A Trip Down the Yukon River
April 2013 by C.A. "Charlie" CookMy girlfriend Beth and I decided to take our canoe down the Yukon and do some gold dredging...
The excavator or backhoe has become the tool of choice for testing placer ground. These machines are the best way to explore and sample a placer deposit if the ground is not too wet or frozen and bedrock is not beyond the reach of the machine.
It took me awhile before I finally got a nice mellow signal. My nugget turned out to weigh in about two dwt (pennyweight). Over the next few hours, we all picked up a few more nuggets apiece.
These days they employ the use of metal detectors and carefully scan the shattered rocks, hoping to hear that sound we detectorists love to hear.
When you think about the extremes to which a miner will go to get a little gold, it occurred to me beach gold could be "easy pickings."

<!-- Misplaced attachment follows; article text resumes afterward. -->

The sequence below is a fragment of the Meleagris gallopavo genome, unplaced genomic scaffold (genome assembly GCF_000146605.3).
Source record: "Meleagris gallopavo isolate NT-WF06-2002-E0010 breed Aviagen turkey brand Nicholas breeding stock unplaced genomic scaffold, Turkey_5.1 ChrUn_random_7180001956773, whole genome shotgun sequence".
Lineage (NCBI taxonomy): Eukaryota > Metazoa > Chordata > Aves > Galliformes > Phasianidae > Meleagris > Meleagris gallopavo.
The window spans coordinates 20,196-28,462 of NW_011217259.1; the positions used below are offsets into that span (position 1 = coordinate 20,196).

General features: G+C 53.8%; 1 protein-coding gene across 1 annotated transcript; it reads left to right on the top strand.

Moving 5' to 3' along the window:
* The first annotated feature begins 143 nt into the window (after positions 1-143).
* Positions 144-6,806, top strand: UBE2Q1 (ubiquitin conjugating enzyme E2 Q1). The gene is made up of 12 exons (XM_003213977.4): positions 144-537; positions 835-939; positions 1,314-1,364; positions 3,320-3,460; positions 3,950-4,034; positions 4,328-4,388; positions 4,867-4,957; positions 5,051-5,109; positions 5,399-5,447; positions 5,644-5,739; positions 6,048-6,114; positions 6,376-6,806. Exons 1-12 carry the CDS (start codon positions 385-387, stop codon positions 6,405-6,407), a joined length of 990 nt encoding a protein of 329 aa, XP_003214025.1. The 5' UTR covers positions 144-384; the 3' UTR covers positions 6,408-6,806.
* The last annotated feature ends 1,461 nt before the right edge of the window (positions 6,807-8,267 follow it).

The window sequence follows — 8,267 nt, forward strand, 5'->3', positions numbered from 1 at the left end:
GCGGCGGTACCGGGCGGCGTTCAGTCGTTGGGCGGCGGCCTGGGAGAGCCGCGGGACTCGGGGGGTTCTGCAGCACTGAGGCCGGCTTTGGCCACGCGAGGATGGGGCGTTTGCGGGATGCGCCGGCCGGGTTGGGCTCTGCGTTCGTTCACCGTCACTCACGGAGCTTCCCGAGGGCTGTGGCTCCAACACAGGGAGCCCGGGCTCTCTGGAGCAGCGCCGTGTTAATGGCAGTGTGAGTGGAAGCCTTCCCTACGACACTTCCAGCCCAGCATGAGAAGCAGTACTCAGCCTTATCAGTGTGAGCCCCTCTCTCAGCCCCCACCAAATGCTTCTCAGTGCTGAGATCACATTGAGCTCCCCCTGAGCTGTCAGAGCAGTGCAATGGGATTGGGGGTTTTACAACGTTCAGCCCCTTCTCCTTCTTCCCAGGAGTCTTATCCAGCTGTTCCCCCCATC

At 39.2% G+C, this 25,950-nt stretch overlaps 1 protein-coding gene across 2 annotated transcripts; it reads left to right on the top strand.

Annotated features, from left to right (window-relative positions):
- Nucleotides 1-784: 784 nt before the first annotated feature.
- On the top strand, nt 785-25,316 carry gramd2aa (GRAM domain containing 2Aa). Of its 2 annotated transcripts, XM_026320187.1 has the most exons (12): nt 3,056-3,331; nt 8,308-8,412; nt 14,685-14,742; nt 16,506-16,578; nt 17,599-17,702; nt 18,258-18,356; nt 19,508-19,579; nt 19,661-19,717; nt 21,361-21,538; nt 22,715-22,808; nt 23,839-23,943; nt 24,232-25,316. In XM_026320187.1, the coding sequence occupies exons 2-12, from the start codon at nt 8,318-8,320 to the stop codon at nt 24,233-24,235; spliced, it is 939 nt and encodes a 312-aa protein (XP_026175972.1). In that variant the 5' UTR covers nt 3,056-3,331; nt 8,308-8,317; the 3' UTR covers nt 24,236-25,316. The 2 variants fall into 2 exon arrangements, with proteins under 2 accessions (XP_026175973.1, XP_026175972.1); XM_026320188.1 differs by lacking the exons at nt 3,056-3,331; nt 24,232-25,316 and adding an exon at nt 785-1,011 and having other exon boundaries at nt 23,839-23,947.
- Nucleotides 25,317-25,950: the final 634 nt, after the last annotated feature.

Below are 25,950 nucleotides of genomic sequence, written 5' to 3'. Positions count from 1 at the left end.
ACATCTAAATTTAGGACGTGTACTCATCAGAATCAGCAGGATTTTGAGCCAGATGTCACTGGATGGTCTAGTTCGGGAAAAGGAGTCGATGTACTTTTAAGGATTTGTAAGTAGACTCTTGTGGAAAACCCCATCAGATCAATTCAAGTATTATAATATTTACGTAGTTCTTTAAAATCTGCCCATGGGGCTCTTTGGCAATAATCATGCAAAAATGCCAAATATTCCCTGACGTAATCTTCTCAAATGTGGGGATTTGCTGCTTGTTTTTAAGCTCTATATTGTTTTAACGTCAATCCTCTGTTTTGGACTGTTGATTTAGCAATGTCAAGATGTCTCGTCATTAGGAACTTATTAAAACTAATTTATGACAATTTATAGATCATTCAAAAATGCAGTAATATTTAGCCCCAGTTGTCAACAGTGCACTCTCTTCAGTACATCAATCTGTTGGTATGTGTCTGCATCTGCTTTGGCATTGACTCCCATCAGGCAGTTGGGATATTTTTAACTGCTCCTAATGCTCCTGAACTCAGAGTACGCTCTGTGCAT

Fortunately, there are products on the market that can address these problems and make a small-scale mining operation feasible.
Even if you are not ready to cash in right now, it might be good to evaluate your options and make a plan of action so when that day comes you know exactly what to do.
All locations gave up some gold, but one particular section of exposed bedrock with steep, packed crevices kept giving us good, consistent results. We had found our spot.
The Bawl Mill • Ask the Experts - processing plants that can extract rare earth metals • Ask the Experts - what does MDB&M stand for? • Ask the Experts - proper mining claim procedures • The Hughes Creek Placers, Montana • Benefits of a Detecting Partner • Excavator Testing Wet Placer Ground • Hard Rock Milling: A Matter of Scale • Paperwork Guy—A Cautionary Tale • ICMJ Online Forum Now Available • Detecting For Gold—Are You Up For It? • Selenium, Mercury and Suction Dredging—Studies Contradict CA State Water Resources Board • Melman on Gold & Silver • Mining Stock Quotes and Mineral & Metal Prices